Julius von Röhr

From Wikipedia, the free encyclopedia
Jump to: navigation, search

Julius Philipp Benjamin von Rohr (1737–1793) was a Prussian-born botanist and plant collector, naturalist, medical doctor and watercolourist,[1] in Danish service who sent many plants to Europe from South America and the West Indies. He collected male Myristica fragrans flowers on the Isle de Cayenne in about 1784.[2]

Career[edit]

He created the genus Melanthera which is closely related to Bidens in 1792,[3] and is commemorated by the monotypic genus Rohria Schreb., native to French Guiana [4] This botanist is denoted by the author abbreviation J.P.Rohr when citing a botanical name.[5]

Von Rohr was an immigrant to Denmark, and in 1757 was appointed as municipal buildings inspector and government land surveyor of the Danish West Indies, now known as the United States Virgin Islands. The Danish crown also commissioned a study of the natural history of the islands. Von Rohr started a botanic garden in Christiansted on the island of St. Croix, corresponding with noted natural history scientists back in Denmark and in Europe. In the 1780s he studied cotton cultivation in the Antilles, exploring as far as Cayenne and Cartagena. By now he had been given the rank of lieutenant colonel.[6]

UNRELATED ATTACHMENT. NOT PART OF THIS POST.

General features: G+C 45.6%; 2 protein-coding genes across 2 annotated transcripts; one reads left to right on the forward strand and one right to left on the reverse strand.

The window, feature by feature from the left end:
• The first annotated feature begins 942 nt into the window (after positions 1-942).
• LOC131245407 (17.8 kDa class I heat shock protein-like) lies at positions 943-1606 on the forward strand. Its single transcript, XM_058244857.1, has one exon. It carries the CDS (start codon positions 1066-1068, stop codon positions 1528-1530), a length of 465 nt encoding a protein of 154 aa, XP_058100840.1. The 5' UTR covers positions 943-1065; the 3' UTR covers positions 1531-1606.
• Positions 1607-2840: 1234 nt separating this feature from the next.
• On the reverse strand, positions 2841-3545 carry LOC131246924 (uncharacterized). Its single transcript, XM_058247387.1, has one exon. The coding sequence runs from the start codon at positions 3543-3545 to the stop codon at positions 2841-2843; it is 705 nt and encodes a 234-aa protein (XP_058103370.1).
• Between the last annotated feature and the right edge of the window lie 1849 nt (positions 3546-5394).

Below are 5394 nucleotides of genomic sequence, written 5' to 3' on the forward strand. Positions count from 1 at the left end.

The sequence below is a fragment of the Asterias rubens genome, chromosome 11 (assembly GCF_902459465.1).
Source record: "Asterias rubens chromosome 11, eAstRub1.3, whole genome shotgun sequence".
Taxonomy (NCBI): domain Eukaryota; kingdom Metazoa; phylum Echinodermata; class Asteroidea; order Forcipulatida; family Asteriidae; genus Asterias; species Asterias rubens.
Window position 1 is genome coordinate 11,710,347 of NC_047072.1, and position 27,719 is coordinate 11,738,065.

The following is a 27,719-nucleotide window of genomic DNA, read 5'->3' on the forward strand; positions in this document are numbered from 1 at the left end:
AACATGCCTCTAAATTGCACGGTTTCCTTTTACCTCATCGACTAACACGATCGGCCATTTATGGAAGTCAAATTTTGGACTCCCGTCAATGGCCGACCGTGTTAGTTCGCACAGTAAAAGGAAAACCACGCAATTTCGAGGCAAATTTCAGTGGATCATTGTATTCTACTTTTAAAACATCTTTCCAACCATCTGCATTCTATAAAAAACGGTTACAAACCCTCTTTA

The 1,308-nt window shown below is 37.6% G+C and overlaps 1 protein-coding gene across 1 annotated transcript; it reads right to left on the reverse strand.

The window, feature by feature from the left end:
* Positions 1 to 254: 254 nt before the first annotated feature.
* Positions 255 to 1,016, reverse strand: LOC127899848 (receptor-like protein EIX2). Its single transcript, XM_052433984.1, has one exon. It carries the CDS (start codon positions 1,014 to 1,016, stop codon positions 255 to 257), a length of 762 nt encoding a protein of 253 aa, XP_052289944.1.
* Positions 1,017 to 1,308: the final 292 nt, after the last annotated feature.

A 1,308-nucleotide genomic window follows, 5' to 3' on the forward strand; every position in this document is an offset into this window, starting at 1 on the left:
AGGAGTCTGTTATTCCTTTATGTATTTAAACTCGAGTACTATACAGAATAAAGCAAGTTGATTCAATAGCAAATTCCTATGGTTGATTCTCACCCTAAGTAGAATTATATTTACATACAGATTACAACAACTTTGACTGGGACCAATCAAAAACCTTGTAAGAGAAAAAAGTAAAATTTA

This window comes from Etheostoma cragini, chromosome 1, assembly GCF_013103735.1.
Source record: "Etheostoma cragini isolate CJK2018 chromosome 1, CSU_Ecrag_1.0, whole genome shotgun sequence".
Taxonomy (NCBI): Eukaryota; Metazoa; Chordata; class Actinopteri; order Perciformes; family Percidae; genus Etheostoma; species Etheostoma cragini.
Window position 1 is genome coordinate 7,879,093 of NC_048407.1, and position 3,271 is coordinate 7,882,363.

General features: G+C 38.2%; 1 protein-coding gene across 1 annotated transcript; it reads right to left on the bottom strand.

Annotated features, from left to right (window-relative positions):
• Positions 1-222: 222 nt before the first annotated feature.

In the 1790s Denmark considered abolishing the Atlantic slave trade, a measure expected to bring down the flourishing sugarcane plantations of the Danish West Indies. Von Rohr, who by this time had acquired considerable administrative experience of the colony, was asked to investigate the feasibility of establishing plantation agriculture in the vicinity of the old Danish slaving forts of Guinea on the West African coast.

Von Rohr packed and sent ahead to Fort Christiansborg his surveying instruments and library, a catalogue of titles reflecting his colonial involvement. His library included books and periodicals sent to him from England by Joseph Banks. He traveled via the United States, where he was entertained by prominent public figures and natural historians in Philadelphia and New York City. Von Rohr's mission ended abruptly when the ship on which he was travelling to Africa from New York disappeared somewhere in the Atlantic.[7] Other sources, though, show that he did make the voyage safely, but died of fever shortly after:

"....my friend the late Mr. Julius von Rohr, a gentleman whose death is a real loss to natural science, and perhaps an irreparable loss to the interests of an injured and oppressed part of mankind: I mean the Blacks. In the summer of 1793, I took my last adieu of this learned botanist, and most amiable man. He sailed, from New York, for the coast of Africa, where he contemplated the establishment of a colony of Blacks. A few days after he had landed on the African continent, he died of a malignant fever. With him, I fear, has perished, for a long time at least, one of the best concerted schemes for the safe and happy emancipation of the swarthy children of Africa. Von Rohr was another Howard. In benevolence and good sense, he was, at least, equal to the great English philanthropist. In science certainly, and perhaps in the simplicity of his conduct, and the unambitious fervour of his zeal, he was the superior". Benjamin Smith Barton - "Collections for an Essay Towards a Materia Medica of the United-States"

Bibliography[edit]

  • Martinho Vahl Eclogae Americanae seu Descriptiones Plantarum praesertim Americae Meridionalis nondum cognitarum. Fasc. I & II (of III).[8]

Works[edit]

References[edit]

External links[edit]